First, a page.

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Monday, May 22, 2017

Illustrators #18 (Spring 2017)

Mort Drucker, who leads off the latest issue of Illustrators, is famous for his caricatures of movies, TV shows, stars and celebrities. To anyone who has ever stumbled across MAD Magazine his work is instantly recognisable. His strength is that he not only produces spot on caricatures but that he places them in richly detailed and realistic settings. This maybe reflects his earliest artistic experiences drawing backgrounds for 'Debby Dean, Career Girl' for six months in 1947.

The 18-year-old had no formal art training but soon found himself working on the staff at National (later DC Comics) before going freelance in the 1950s, which led him to work as a cover artist (notably for Time), poster artist and illustrator for books, magazines, comics and advertising for the next six decades. Answering an advert in 1956 led him to MAD Magazine and launched a 55-year relationship which saw him parody everything from Saturday Night Fever to Star Trek.

Not so well known is Ernest Garcia Cabral, a Mexican cartoonist who trained in Paris and learned to tango in Buenos Aires. He brought Art Nouveau and Art Deco painting to South America, acted in movies and was one of the leading newspaper and magazine illustrators of the 1920s to the '60s.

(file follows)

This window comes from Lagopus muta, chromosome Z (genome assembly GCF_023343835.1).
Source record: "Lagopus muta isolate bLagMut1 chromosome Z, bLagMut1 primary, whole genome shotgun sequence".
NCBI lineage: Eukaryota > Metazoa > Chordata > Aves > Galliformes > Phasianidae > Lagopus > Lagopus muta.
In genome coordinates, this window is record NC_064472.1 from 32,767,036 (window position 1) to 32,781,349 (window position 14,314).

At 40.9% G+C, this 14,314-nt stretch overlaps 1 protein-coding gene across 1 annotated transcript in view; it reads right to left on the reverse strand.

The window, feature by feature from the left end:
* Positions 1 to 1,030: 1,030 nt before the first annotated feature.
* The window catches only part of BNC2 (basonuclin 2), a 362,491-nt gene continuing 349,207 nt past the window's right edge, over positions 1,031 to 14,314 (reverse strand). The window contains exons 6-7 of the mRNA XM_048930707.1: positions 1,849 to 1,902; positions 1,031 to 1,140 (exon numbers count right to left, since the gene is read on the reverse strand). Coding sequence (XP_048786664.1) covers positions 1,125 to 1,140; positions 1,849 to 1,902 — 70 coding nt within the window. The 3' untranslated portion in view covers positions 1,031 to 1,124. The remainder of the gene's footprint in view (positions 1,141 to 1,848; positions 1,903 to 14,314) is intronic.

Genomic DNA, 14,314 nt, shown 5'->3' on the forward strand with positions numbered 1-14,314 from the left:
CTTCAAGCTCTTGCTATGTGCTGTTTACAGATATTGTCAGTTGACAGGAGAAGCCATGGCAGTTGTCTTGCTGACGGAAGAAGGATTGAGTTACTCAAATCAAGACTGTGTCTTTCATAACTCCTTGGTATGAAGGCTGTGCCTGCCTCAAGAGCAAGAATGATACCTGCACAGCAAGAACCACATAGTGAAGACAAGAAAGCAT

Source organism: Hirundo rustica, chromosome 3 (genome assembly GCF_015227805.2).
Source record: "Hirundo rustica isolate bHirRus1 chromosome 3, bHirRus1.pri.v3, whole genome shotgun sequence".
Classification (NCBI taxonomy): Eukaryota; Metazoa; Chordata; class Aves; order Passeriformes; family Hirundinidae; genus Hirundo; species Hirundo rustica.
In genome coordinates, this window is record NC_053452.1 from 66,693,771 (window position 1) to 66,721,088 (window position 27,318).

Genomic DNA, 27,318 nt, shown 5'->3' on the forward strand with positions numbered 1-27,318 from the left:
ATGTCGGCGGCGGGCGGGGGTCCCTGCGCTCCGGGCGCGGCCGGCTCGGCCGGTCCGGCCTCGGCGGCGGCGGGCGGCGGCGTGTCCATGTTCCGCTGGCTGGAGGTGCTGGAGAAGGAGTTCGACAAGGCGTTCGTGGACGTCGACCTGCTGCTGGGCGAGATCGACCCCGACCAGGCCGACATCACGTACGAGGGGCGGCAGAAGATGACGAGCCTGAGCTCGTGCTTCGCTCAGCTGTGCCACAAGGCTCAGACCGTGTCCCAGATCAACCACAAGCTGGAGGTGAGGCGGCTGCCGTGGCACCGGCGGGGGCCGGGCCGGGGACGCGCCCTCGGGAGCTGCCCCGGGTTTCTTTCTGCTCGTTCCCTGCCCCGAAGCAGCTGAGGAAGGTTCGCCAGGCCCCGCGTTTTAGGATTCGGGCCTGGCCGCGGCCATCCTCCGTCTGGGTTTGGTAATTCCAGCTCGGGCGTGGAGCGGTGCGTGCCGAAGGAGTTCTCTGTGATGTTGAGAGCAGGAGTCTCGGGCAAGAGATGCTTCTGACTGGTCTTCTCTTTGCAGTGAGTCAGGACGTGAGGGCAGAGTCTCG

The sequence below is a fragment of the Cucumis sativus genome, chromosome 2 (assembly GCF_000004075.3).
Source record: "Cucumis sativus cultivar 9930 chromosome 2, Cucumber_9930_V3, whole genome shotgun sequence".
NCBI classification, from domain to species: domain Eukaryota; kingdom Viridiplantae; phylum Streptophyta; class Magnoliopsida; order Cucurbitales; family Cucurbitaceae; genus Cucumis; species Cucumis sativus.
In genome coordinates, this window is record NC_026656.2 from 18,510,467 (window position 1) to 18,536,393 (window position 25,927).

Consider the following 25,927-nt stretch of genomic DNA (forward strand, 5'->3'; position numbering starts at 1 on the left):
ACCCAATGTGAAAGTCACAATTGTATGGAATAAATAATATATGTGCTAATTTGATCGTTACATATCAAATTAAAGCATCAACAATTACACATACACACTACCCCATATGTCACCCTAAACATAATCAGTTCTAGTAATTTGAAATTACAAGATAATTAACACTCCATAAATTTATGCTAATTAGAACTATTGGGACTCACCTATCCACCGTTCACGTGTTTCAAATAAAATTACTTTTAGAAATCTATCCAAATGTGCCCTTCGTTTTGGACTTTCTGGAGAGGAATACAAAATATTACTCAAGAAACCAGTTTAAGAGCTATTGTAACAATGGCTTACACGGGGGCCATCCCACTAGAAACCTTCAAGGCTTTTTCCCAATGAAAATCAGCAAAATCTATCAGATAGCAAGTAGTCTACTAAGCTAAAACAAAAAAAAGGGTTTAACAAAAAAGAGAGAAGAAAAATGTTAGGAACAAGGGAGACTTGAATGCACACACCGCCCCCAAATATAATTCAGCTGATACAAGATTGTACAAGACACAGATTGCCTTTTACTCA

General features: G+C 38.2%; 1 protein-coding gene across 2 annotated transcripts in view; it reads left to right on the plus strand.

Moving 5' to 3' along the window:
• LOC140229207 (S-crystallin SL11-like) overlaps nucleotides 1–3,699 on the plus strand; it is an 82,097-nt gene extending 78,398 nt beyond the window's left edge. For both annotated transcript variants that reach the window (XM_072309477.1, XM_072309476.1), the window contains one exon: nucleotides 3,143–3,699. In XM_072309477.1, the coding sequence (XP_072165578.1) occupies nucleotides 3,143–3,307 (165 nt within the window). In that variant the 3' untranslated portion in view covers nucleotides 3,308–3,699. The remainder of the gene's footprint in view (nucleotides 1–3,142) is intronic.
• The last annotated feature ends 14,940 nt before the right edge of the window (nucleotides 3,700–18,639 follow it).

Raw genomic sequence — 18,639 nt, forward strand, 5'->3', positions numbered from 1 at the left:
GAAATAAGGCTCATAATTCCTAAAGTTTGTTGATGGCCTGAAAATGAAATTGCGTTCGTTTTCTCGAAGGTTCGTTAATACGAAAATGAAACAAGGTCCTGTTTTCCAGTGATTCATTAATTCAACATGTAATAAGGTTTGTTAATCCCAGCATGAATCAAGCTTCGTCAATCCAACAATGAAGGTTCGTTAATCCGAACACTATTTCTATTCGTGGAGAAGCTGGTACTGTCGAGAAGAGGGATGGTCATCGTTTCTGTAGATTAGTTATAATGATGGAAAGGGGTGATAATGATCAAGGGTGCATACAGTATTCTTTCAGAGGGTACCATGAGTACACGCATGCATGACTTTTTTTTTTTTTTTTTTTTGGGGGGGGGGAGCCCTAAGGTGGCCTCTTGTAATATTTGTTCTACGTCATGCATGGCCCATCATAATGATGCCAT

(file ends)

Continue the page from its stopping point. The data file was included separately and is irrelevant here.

This is followed by my favourite piece in this issue: a look at the origins and art of Puffin Books. The famous imprint was launched by Penguin Books-creator Allen Lane in 1939 at the suggestion of Country Life editor Noel Carrington when they met over lunch a year earlier. With Puffin Picture Books a success, 1940 saw the arrival of Puffin Story Books, but the line only became a phenomenon with the arrival of Kaye Webb, who grew the publishing line from 150 titles to 1,200 in her 20 years in charge.

Somewhat cheekily, this issue includes an interview with Illustrators editor, Peter Richardson, himself an illustrator, while the issue is wrapped up with a brief piece on Katyuli Lloyd, who found early success with her illustrations for Virginia Woolf's Flush: A Biography, which earned her a number of award nominations and commissions from The Folio Society. The issue closes with a short appreciation of John Watkiss.

 
For more information on Illustrators and back issues, visit the Book Palace website, where you can also find details of their online editions, and news of upcoming issues. Issue 19 will feature James (Dinotopia) Gurney, Erik Kriek, J.O.B. and Philip Mendoza.

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